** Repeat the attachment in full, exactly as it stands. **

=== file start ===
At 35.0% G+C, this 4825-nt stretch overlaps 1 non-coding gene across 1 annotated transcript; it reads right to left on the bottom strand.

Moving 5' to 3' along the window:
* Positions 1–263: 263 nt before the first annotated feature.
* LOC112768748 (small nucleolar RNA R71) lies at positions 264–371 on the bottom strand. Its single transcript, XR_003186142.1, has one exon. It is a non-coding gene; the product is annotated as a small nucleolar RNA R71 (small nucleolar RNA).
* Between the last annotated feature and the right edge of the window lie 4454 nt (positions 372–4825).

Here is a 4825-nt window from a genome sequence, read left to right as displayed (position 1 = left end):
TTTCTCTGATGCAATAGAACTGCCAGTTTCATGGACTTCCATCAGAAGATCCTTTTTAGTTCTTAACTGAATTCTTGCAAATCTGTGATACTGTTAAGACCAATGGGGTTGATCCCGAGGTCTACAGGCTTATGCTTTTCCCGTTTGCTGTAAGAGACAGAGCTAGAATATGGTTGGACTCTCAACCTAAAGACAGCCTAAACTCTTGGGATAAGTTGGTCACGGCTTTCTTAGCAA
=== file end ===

At 35.0% G+C, this 4825-nt stretch overlaps 1 non-coding gene across 1 annotated transcript; it reads right to left on the bottom strand.

Moving 5' to 3' along the window:
* Positions 1–263: 263 nt before the first annotated feature.
* LOC112768748 (small nucleolar RNA R71) lies at positions 264–371 on the bottom strand. Its single transcript, XR_003186142.1, has one exon. It is a non-coding gene; the product is annotated as a small nucleolar RNA R71 (small nucleolar RNA).
* Between the last annotated feature and the right edge of the window lie 4454 nt (positions 372–4825).

Here is a 4825-nt window from a genome sequence, read left to right as displayed (position 1 = left end):
TTTCTCTGATGCAATAGAACTGCCAGTTTCATGGACTTCCATCAGAAGATCCTTTTTAGTTCTTAACTGAATTCTTGCAAATCTGTGATACTGTTAAGACCAATGGGGTTGATCCCGAGGTCTACAGGCTTATGCTTTTCCCGTTTGCTGTAAGAGACAGAGCTAGAATATGGTTGGACTCTCAACCTAAAGACAGCCTAAACTCTTGGGATAAGTTGGTCACGGCTTTCTTAGCAA